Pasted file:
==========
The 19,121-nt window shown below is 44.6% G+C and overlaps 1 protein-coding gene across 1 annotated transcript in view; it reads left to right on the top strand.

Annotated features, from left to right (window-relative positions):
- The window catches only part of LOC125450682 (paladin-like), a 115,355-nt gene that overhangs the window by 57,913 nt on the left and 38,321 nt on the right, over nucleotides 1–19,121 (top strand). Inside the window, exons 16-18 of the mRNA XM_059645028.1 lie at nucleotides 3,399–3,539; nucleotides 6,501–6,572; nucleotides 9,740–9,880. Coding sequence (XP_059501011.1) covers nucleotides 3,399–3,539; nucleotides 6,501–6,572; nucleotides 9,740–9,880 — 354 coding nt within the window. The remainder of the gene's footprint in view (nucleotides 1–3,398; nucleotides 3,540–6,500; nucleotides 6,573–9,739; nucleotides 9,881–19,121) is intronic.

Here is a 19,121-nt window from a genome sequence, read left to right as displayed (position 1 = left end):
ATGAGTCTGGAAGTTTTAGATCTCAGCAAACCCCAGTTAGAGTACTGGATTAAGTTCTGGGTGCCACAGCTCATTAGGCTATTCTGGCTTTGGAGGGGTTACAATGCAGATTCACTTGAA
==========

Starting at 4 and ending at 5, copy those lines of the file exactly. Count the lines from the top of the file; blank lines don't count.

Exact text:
Here is a 19,121-nt window from a genome sequence, read left to right as displayed (position 1 = left end):
ATGAGTCTGGAAGTTTTAGATCTCAGCAAACCCCAGTTAGAGTACTGGATTAAGTTCTGGGTGCCACAGCTCATTAGGCTATTCTGGCTTTGGAGGGGTTACAATGCAGATTCACTTGAA